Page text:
Star trails made in an hour by merging over 200 shorter photos together on the computer. Compared to shooting one long picture, it gives me a cleaner photo as if I'd used a camera with a bigger sensor. Plus I can take out any frames that didn't work, and I can choose how long the trails are by choosing how many photos I merge. Phones already do all this instantly with every photo they take. Cameras will soon too, letting us choose settings after shooting. Lake Moogerah, Queensland, Australia
It's called "Computational Photography", and it's going to change everything.
Until now a camera’s quality has depended on three things: the quality of its lenses, its sensor and its engineering. For decades, SLR cameras have been the pinnacle of all three. But a fourth factor is starting to trump them all: the processing power inside the camera. It’s already happening in phone cameras: they’ve surged forward in the last 12 months to rival dedicated cameras, without improving anything in the physical camera on the phone. And it’s not slowing down. Computer processing gets better so much faster than lenses, sensors or engineering that cameras are poised to join phones in a phase of super-rapid improvement.
Size won't matter much longer
The size of a camera’s sensor has always been the biggest factor in its quality. But not for much longer. Phones with tiny sensors have already bridged the gap to their bigger cousins by merging lots of photos together. Modern phones shoot all the time, and when you press the button they reach back in time to piece together a photo from up to 15 pictures, even dealing intelligently with moving things. It effectively makes their sensor 15 times bigger, or multiplies by 15 their action-stopping power or low-light shooting ability. In just 2 years, the size of the sensor has become 15 times less important, Next year, it’ll be 20-30 time less important.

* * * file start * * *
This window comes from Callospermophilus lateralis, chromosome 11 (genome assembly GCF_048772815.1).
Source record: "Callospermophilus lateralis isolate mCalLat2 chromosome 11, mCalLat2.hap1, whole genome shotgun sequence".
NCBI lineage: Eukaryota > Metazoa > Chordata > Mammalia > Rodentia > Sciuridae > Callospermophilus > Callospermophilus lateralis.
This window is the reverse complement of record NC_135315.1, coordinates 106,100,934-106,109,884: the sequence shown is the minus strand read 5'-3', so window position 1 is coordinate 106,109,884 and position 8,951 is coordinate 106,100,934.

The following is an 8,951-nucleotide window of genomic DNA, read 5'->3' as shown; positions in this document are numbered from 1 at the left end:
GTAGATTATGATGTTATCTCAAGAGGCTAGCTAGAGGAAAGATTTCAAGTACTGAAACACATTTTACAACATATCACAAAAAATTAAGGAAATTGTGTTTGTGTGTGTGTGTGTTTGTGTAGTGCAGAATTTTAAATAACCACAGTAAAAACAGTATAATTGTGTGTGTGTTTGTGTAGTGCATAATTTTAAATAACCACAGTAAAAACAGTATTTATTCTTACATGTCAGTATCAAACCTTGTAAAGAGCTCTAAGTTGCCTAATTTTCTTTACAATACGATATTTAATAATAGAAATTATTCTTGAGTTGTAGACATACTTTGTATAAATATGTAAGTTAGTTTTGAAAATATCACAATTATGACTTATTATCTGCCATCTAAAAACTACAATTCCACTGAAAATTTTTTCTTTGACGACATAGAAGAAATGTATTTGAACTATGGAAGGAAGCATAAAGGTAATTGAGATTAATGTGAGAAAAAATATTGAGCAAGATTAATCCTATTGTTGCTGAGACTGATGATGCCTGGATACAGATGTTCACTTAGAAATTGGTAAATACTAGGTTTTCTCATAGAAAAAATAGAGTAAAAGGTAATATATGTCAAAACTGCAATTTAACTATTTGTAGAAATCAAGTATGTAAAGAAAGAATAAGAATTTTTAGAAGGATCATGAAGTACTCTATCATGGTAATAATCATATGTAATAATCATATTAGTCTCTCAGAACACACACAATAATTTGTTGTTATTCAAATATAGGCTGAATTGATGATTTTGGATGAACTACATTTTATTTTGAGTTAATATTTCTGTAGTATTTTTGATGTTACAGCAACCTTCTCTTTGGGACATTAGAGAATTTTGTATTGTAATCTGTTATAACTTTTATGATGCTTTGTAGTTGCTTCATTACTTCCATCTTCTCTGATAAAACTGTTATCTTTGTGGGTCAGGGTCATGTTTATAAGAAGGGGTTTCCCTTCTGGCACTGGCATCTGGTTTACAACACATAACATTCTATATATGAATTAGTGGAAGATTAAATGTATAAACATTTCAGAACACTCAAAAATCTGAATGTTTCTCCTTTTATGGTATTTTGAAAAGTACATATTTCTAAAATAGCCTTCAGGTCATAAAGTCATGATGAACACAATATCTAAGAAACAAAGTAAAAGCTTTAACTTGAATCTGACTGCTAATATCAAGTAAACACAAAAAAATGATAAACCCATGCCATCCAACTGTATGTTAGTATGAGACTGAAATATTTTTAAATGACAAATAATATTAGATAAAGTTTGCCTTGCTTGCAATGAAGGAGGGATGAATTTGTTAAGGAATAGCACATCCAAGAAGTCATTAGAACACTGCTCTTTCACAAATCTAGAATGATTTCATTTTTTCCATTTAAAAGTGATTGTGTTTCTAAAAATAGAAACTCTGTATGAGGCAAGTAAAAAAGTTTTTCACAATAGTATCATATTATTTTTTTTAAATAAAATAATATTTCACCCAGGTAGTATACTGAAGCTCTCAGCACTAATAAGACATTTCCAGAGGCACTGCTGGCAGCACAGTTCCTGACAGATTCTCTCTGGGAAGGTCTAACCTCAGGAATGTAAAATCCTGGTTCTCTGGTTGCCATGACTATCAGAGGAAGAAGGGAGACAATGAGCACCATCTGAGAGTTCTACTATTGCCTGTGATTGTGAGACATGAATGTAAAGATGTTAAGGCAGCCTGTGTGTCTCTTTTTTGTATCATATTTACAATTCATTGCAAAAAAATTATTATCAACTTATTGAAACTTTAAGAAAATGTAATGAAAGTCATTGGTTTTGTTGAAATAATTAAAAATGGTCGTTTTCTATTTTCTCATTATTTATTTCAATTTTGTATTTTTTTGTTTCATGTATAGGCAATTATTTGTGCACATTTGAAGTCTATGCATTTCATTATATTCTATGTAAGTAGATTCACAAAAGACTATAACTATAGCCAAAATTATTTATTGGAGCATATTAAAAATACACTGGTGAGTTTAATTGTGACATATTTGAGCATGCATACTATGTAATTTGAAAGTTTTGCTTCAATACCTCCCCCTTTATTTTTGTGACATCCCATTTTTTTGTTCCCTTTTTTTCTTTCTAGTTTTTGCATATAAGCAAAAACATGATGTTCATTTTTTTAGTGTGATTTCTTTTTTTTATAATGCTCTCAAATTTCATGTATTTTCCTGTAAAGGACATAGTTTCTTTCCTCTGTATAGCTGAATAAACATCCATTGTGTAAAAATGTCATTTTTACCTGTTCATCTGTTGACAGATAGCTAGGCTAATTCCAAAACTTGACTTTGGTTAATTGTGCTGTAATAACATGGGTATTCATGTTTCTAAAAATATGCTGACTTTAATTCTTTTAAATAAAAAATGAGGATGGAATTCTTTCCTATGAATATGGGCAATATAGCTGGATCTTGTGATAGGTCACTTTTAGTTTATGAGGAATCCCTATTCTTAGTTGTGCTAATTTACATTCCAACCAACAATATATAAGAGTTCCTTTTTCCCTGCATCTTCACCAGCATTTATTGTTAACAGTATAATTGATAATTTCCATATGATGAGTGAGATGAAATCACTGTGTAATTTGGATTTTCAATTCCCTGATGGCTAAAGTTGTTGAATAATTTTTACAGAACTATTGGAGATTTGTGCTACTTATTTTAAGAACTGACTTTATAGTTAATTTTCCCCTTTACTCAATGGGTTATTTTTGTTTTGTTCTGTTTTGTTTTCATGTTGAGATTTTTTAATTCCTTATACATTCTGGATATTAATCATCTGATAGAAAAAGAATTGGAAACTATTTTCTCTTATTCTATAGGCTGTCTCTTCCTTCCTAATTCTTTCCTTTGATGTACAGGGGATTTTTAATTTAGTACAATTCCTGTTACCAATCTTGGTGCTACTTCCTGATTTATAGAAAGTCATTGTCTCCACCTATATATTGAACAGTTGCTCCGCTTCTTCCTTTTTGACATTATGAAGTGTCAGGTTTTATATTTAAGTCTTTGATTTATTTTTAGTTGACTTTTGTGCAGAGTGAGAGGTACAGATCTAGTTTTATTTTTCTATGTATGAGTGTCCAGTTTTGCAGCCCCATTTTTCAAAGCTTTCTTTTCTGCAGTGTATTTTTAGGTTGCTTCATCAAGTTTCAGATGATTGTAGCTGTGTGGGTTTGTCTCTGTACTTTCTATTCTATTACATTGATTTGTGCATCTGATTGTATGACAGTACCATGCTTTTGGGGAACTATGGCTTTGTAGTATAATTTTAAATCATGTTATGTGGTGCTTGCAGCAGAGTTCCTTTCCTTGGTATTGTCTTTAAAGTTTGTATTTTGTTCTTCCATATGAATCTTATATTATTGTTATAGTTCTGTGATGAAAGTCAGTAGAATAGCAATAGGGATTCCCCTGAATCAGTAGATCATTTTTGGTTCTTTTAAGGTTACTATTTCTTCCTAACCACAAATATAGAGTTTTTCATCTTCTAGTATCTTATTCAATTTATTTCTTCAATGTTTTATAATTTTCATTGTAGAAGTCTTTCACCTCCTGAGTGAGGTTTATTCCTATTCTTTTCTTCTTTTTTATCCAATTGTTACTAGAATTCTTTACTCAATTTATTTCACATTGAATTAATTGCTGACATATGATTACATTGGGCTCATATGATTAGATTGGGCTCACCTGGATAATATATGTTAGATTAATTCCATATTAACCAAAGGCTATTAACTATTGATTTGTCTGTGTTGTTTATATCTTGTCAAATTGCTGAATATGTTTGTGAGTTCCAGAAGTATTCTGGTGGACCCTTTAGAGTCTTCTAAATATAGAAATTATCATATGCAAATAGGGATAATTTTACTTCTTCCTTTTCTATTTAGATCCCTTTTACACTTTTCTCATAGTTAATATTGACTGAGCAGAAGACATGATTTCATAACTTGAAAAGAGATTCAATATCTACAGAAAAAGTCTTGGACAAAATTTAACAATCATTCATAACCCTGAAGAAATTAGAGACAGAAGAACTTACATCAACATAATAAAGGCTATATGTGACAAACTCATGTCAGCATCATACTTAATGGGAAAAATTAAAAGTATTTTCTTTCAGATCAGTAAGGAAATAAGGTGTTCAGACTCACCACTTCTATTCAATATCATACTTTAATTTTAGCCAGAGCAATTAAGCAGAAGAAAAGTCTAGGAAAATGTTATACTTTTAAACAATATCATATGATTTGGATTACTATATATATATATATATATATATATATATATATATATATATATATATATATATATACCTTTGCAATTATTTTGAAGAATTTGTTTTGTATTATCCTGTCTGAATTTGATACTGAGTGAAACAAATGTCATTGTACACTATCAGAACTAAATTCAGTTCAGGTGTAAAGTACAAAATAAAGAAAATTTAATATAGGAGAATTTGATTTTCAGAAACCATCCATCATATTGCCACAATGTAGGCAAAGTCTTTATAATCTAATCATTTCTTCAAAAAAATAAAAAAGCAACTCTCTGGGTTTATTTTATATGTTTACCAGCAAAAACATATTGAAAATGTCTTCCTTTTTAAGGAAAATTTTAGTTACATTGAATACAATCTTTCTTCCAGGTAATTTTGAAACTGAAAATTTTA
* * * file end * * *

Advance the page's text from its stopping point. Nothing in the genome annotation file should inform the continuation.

Bigger sensors will always be better, but faster processing will soon dwarf their advantage - probably within 2 generations of camera (3-5 years). In anticipation I’m gradually replacing my bulky full-frame cameras and lenses with with smaller half-frame mirrorless cameras and lenses. There's a small quality penalty today, but my back is thanking me already.
Choose your settings after taking a photo
The craft of photography will become more playful and easier to learn, because we can refine settings after shooting. We'll be able to change the shutter speed by picking how many photos we merge, change the look of the aperture with focus stacking (many cameras already do this - just slowly), and with 3D modelling, letting us choose where we add blur into pictures by depth. Phones do all this already, and cameras are lagging behind. For now.
Don't buy an SLR?
Digital SLRs can’t join the computational revolution because they have a mechanical mirror that gets in the way. Their lenses WILL work on future cameras, and SLRs are good value today, so there’s no reason to avoid them. Just be aware that they won’t be around forever. The future belongs to “mirrorless” cameras that will play the computational game when their processors let them.
Don't buy any camera yet?
No - now is a good time to buy a camera. Prices are lower than this time last year, and now we know that today’s lenses will be compatible with tomorrow’s cameras, there’s no reason to hold back. Just be aware that as soon as computational photography kicks in, cameras will improve at the same rate as phones and computers: not so fast that you don’t buy one, but fast enough that we don’t think of them as lifelong investments. At least for now, the old adage to skimp on cameras and buy the best lenses still applies.
Dean Holland, December 2018.